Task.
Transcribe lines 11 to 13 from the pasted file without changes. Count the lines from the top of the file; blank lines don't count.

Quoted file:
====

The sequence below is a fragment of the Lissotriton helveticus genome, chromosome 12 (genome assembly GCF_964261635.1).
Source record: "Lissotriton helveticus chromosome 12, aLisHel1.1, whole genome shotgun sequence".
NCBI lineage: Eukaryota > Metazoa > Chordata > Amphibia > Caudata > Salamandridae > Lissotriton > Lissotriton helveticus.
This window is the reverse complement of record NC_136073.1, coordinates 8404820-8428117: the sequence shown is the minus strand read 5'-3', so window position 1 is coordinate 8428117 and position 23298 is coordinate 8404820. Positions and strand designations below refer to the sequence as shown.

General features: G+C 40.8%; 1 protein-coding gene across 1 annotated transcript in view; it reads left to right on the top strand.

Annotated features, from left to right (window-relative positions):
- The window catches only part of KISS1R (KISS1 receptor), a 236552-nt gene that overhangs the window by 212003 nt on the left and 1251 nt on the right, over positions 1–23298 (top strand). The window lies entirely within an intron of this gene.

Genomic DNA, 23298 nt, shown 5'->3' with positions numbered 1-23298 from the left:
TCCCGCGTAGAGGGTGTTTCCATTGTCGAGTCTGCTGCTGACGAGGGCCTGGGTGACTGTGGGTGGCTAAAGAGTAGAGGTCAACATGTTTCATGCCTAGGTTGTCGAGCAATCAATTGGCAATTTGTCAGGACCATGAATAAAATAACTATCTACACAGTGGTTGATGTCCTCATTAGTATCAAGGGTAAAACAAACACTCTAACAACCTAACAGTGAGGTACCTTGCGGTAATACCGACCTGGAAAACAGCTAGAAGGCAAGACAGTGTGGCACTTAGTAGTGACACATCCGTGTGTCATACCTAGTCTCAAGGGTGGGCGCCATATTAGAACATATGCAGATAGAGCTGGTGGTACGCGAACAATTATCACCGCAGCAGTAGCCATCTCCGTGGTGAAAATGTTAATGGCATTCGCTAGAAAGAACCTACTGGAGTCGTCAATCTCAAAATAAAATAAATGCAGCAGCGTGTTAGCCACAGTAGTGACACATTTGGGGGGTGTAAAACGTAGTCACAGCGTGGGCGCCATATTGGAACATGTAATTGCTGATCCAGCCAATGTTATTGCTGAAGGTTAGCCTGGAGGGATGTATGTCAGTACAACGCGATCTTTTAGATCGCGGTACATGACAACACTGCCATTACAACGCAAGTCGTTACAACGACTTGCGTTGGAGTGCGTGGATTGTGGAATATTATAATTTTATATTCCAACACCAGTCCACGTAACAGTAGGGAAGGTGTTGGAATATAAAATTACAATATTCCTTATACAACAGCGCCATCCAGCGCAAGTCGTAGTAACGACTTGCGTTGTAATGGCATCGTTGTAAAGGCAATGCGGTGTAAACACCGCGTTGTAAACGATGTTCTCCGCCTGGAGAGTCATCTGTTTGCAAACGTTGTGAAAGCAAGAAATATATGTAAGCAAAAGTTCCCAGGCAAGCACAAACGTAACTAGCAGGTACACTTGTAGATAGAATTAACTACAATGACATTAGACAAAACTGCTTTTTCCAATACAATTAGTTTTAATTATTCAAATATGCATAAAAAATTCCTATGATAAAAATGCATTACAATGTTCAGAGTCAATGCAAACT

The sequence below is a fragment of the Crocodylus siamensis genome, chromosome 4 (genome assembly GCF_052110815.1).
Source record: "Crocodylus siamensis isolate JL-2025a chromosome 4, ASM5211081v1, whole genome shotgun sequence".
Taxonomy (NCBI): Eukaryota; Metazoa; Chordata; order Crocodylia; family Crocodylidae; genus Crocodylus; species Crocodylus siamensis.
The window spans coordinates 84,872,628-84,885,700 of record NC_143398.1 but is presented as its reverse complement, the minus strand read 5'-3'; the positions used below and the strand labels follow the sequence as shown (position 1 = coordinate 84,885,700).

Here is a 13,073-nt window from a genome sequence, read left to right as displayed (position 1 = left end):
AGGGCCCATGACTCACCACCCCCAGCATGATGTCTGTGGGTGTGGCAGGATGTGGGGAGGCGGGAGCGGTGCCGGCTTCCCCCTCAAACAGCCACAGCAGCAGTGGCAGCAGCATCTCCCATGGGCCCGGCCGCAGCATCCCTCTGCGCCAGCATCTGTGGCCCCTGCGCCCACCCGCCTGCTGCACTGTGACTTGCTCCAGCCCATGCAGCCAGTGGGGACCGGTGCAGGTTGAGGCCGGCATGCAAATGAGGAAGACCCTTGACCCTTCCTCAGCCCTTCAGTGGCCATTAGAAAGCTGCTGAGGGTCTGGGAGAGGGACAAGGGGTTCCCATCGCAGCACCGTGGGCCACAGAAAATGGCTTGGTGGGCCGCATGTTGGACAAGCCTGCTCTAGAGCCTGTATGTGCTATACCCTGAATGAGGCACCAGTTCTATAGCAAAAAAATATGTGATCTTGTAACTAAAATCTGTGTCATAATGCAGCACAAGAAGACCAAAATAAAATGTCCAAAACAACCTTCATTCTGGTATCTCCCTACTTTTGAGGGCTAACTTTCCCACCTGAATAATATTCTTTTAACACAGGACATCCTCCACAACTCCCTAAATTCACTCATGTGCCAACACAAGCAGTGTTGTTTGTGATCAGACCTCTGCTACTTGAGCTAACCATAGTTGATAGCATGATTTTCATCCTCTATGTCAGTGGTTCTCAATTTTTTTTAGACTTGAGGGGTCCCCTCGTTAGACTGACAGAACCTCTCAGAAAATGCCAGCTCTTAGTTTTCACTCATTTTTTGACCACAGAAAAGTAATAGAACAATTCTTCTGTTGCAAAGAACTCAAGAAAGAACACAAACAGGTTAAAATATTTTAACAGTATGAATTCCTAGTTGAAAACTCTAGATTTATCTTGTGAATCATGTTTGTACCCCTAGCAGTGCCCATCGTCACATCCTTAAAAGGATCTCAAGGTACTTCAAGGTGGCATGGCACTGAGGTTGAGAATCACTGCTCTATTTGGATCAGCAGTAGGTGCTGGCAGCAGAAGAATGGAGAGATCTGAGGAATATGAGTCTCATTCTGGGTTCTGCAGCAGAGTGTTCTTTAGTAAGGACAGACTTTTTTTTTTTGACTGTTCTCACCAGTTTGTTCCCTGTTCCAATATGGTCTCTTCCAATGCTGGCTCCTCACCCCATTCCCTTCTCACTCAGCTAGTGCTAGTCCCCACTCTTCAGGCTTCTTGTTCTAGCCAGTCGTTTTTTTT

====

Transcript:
Source record: "Crocodylus siamensis isolate JL-2025a chromosome 4, ASM5211081v1, whole genome shotgun sequence".
Taxonomy (NCBI): Eukaryota; Metazoa; Chordata; order Crocodylia; family Crocodylidae; genus Crocodylus; species Crocodylus siamensis.
The window spans coordinates 84,872,628-84,885,700 of record NC_143398.1 but is presented as its reverse complement, the minus strand read 5'-3'; the positions used below and the strand labels follow the sequence as shown (position 1 = coordinate 84,885,700).